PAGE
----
Task Characteristics • Task Prompt Directions (3 minutes): Read the question below. Plan, write, and revise an email. Use the space below to prepare writing your email. You may begin now. Question: You are new at XXX University. You do not know what classes to take. Write an email to Professor Smith to do the following: 1) introduce yourself 2) explain your problem 3) ask for advice
Results of Test Trial#1 Descriptive Statistics Note. CI = confidence interval; LL = lower limit; UL = upper limit Correlation Coefficient for Intra-rater reliability Note. df = 172; alpha .05; rho critical = .364; N = Number of pairs;
Results of Test Trial#1 Descriptive Statistics Across Writing Tasks Note. CI = confidence interval; LL = lower limit; UL = upper limit Correlations Between Writing Tasks Note. df = 172; alpha .05; rho critical = .364.
Results of Test Trial#2 Descriptive Statistics Note. CI = confidence interval; LL = lower limit; UL = upper limit Correlation Coefficient for Inter-rater reliability Note. df = 172; alpha .05; rho critical = .364; N = Number of pairs;
Results of Test Trial#2 Note. CI = confidence interval; LL = lower limit; UL = upper limit Correlations Between Writing Tasks Note. df = 172; alpha .05; rho critical = .364; N = Number of pairs;
Discussion • Students had higher mean scores on the email task than on the other two task types for test trail#2 • What does this mean for implementing the new task? • The dispersion of test scores did not distinguish students by writing ability. • The task appears to be too simple or the scale made it too easy to get a high score. • There is also the possibility that the different test takers in test trial #2 were more familiar with the conventions of an email than those in test trial #1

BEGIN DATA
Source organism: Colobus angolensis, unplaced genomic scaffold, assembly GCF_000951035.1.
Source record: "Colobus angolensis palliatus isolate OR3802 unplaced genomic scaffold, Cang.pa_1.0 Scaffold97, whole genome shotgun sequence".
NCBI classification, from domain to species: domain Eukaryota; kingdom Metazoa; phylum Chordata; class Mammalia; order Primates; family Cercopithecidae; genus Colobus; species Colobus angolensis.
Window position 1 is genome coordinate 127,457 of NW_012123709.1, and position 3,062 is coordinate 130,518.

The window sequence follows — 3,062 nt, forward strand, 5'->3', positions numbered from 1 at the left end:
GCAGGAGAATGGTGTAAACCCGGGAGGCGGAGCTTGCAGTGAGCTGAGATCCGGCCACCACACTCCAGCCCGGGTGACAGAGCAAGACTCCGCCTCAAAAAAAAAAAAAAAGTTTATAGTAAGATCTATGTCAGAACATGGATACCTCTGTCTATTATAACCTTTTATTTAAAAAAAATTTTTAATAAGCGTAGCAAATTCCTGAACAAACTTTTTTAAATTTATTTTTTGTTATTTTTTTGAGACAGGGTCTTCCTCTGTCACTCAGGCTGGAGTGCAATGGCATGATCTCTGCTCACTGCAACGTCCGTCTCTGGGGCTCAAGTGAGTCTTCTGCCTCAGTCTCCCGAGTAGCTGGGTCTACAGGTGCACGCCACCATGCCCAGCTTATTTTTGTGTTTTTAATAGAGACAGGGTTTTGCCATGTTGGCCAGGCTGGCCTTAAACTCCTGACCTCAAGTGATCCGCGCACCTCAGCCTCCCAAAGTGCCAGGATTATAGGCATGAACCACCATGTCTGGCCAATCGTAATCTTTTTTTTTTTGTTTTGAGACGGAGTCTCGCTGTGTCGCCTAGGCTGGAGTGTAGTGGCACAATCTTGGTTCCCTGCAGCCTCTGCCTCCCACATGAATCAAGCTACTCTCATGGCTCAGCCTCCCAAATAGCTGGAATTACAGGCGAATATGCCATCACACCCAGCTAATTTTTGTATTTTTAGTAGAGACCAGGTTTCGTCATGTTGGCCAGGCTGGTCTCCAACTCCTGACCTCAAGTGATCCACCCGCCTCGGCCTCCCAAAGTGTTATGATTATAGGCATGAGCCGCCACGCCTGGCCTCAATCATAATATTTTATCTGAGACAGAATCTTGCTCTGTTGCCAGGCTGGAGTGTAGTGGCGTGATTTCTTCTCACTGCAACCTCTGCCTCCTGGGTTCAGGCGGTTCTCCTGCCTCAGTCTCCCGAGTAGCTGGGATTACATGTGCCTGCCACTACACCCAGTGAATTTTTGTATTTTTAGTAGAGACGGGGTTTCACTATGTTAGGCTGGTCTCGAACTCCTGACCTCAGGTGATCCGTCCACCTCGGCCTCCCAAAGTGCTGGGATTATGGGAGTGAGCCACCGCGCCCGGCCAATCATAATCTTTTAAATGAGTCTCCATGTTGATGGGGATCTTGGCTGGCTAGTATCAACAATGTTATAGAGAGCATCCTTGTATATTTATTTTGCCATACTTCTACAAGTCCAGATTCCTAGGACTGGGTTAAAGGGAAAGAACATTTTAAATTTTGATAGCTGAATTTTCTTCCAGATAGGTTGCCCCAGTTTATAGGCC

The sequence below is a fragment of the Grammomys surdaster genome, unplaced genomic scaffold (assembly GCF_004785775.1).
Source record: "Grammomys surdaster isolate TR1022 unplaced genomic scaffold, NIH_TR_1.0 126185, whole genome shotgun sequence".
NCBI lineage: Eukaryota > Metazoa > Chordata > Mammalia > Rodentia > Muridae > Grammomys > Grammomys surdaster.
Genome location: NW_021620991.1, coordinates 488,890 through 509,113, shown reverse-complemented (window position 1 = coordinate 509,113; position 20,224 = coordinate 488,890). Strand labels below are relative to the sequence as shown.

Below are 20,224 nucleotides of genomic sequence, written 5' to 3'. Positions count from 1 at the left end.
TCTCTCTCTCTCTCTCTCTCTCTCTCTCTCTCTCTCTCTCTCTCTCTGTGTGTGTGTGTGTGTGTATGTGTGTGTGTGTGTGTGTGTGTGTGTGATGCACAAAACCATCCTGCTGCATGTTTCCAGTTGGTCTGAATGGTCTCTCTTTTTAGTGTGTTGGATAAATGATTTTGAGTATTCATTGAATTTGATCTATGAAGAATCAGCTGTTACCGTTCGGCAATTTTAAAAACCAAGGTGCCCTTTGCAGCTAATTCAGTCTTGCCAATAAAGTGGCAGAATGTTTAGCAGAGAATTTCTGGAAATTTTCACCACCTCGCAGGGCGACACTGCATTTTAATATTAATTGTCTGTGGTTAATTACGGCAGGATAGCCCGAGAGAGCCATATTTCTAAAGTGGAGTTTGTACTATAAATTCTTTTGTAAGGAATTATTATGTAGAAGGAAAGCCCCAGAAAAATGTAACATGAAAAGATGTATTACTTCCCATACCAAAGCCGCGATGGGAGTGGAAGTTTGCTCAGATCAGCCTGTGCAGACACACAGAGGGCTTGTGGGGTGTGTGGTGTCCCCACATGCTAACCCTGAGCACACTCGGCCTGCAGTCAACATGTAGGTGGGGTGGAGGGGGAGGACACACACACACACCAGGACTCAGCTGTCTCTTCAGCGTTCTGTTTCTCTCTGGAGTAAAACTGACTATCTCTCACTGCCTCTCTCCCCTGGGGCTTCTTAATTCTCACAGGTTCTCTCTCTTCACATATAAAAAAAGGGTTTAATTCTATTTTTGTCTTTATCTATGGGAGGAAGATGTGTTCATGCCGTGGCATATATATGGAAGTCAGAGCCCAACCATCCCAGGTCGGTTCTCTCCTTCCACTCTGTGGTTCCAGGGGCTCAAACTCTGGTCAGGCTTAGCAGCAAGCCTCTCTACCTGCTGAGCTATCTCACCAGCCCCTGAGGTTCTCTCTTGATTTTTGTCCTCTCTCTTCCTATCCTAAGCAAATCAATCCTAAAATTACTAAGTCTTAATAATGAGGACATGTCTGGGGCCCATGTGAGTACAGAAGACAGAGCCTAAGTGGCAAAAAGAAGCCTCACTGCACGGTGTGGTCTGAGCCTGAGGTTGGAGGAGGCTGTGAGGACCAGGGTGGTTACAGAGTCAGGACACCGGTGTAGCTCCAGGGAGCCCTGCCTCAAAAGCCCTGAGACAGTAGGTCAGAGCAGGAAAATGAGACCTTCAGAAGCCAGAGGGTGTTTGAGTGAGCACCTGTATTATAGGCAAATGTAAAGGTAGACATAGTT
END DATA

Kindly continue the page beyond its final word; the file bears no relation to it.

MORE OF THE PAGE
Implications • The email task could be improved by adding complexity to the task design. • This could be done by giving more input for learners to respond to, such as a sample email from a professor to which they must respond to • The scale must be revised to better distinguish criteria expected for different bands of rubric • A sample of emails to faculty members could be gathered to identify pragmatic features lacking in current task design • Future research needs to determine if the responses to an email task produces different textual features.
References Bachman, L. F., & Palmer, A. (2010). Language assessment in practice. Oxford: Oxford University Press. Bridgeman, B., & Carlson, S. (1983). Survey of academic writing tasks required of graduate and undergraduate students. TOEFL Research Report 15. Princeton, NJ: Educational Testing Service. Canale, M. (1983). From communicative competence to communicative language pedagogy. In J. Richards & R. Schmidt (Eds.), Language and communication (pp. 2–27). London: Longman. Canale, M., & Swain, M. (1980). Theoretical bases of communicative approaches to second language teaching and testing. Applied Linguistics, 1, 1–47. Crusan, D. (2010). Assessment in the Second Language Writing Classroom. Ann Arbor: University of Michigan Press. Cumming, A., Kantor, R., Powers, D., Santos, T., & Taylor, C. (2000). TOEFL 2000 writing framework: A working paper. (TOEFL Monograph Series Report No. 18). Princeton, NJ: Educational Testing Service. Grabe, W., & Kaplan, R. (1996). Theory and practice of writing. New York: Longman. Hatch, E., & Lazaraton, A. (1990) .The research manual: Design and statistics for applied linguistics. Boston: Heinle & Heinle Publishers. Weigle, S. C. (2002). Assessing Writing. Cambridge: Cambridge University Press Roever, C. (2011). Testing of second language pragmatics: past and future. Language Testing, 28(4) , 463–481.